The directors of a converting company would be able to terminate the conversion process at any time before letters patent of conversion were issued.
DEVELOPMENT OF CONVERSION PROPOSAL
In the case of a company with only mutual policyholders, the conversion proposal would be developed by the company itself before being put to a vote of eligible policyholders.
However, in respect of companies with non-mutual policyholders, the proposed regulations provide for a process that would include eligible mutual policyholders voting to negotiate a conversion proposal with eligible non-mutual policyholders and representative committees for both groups negotiating a conversion proposal, including, importantly, how the demutualization proceeds are to be shared. The basis for entitlement to demutualization benefits is to include, for each eligible mutual or non-mutual policyholder: (i) their obligation, rights and benefits; (ii) the premiums paid by them; (iii) the length of the time they have held a policy with the company; and (iv) the historical growth of the company's surplus account. The same criteria are to be applied to companies with only mutual policyholders. A court would appoint counsel for each of the two categories of policyholders and would appoint the members of each policyholder committee. The committees would also be able to retain outside experts, whose reasonable costs would be borne by the converting company. This innovative process of negotiation between court-appointed committees and their court-appointed counsel will add significant complexity and lead-time to a demutualization of such a company.
A conversion proposal would be considered approved by the two policyholder committees once at least two-thirds of the members of each committee agreed to its terms.
REQUIRED CONTENTS OF A CONVERSION PROPOSAL
A conversion proposal, either developed by the company in the case of a company with only mutual policyholders or negotiated by policyholder committees in the case of a company with non-mutual policyholders, would have to contain certain information specified by the regulations, including (i) a report setting out an estimated value of the converting company and the method used and any assumptions made in estimating the value; (ii) a detailed description of the benefits to be provided to eligible policyholders and any other persons to be provided with benefits in respect of the conversion, and of the method to be used to apportion the value of the converting company among them; and (iii) a description of the mechanisms proposed to effect an initial issuance of shares, including a copy of the proposed by-law authorizing the issuance of shares.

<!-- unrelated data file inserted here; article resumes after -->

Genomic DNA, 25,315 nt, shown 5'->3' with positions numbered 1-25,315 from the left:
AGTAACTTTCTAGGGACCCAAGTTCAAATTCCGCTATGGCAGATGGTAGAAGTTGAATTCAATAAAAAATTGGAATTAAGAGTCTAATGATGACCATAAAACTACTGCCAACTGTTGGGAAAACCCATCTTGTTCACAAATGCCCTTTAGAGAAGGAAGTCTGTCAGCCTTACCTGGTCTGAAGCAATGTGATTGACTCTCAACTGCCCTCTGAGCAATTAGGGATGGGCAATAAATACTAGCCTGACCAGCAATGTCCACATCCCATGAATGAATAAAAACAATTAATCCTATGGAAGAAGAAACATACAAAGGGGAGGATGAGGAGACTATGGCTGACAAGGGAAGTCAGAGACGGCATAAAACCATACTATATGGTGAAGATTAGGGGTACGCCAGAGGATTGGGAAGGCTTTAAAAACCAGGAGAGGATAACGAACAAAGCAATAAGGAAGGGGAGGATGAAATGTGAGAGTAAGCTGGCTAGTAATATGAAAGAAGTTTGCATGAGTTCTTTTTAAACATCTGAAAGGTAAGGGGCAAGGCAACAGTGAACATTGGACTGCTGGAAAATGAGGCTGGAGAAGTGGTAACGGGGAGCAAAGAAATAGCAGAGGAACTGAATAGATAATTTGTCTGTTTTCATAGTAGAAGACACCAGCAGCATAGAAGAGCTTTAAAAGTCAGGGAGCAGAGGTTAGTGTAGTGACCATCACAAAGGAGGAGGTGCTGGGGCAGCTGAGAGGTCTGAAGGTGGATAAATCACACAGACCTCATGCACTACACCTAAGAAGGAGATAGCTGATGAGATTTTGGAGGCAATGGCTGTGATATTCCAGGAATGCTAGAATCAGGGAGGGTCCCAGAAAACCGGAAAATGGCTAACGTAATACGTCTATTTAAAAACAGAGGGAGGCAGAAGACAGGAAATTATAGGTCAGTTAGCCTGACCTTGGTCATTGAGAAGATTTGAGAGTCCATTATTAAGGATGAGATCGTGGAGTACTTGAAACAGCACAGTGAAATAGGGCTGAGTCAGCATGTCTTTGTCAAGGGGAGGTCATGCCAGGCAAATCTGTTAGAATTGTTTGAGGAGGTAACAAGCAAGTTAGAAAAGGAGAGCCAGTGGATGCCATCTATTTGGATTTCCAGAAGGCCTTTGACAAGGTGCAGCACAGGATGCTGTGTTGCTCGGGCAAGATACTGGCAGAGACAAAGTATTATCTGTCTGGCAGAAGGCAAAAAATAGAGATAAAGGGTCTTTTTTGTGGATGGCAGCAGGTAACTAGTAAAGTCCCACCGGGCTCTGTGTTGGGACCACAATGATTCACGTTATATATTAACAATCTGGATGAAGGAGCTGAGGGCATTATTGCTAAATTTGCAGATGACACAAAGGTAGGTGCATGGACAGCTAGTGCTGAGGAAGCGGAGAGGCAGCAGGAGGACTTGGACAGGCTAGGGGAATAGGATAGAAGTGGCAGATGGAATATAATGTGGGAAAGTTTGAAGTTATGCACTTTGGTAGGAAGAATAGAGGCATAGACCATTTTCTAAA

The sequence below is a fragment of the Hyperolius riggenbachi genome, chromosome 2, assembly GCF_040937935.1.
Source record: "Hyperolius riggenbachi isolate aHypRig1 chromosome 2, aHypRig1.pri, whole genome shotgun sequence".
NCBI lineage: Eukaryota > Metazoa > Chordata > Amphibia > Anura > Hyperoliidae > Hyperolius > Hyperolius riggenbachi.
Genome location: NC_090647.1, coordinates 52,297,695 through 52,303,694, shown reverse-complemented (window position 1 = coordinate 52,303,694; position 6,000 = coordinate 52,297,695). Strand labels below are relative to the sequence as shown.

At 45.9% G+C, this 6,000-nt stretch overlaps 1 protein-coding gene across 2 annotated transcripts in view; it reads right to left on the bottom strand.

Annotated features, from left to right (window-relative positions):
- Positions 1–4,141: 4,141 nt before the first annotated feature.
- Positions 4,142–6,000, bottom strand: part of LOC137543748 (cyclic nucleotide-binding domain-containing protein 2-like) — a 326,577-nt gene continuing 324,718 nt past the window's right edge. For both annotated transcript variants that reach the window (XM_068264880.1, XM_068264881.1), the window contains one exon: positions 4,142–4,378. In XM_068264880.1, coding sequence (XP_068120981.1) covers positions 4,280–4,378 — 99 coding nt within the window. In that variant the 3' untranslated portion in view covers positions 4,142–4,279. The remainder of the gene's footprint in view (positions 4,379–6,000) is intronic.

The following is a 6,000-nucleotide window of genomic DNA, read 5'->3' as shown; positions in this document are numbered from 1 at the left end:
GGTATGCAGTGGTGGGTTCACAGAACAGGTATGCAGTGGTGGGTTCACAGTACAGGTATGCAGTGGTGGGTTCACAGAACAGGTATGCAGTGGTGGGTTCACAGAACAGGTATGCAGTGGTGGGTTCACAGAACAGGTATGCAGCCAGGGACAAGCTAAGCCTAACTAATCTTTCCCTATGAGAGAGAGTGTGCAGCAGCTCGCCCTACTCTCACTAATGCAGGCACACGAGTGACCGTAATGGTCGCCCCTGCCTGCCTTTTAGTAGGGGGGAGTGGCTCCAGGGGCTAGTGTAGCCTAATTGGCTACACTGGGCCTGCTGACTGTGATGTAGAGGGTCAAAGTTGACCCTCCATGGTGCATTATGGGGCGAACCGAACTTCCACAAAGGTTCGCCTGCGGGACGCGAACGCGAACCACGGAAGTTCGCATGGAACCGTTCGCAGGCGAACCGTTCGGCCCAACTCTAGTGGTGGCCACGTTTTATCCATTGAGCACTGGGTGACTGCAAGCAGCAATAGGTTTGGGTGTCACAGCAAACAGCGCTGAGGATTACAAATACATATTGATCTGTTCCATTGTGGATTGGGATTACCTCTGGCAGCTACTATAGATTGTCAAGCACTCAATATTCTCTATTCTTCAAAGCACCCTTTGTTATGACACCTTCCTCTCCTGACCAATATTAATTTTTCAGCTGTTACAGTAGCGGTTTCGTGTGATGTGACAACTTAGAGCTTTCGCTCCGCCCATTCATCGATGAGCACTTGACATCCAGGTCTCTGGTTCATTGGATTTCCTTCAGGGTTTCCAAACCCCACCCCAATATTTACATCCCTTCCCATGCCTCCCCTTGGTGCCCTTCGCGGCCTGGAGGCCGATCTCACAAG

SPECIAL MEETING (COMPANIES WITH ONLY MUTUAL POLICYHOLDERS)
In the case of a company with only mutual policyholders, the converting company would have to submit an application to the Superintendent for authorization to send eligible policyholders notice of a special meeting to approve the conversion proposal within one year of passing the resolution to propose conversion.
The application to the Superintendent would have to include certain information, including: (i) the conversion proposal; (ii) an opinion prepared by the company's actuary and an opinion prepared by an independent actuary stating that the benefits to be provided to eligible policyholders are fair and equitable and that the financial strength of the converting company and the security of its policyholders will not be materially adversely affected by conversion; (iii) an opinion prepared by an independent valuator stating that the method and assumptions used to estimate the company's value were appropriate and that the estimated value reasonably reflected prevailing market conditions as of the day the value was estimated; (iv) financial statements for the company's most recently completed financial year; (v) a detailed description of any significant transaction contemplated in connection with the conversion; and (vi) a copy of the prospectus if the converted company is required to file such a prospectus in respect of its issuance of shares to eligible policyholders.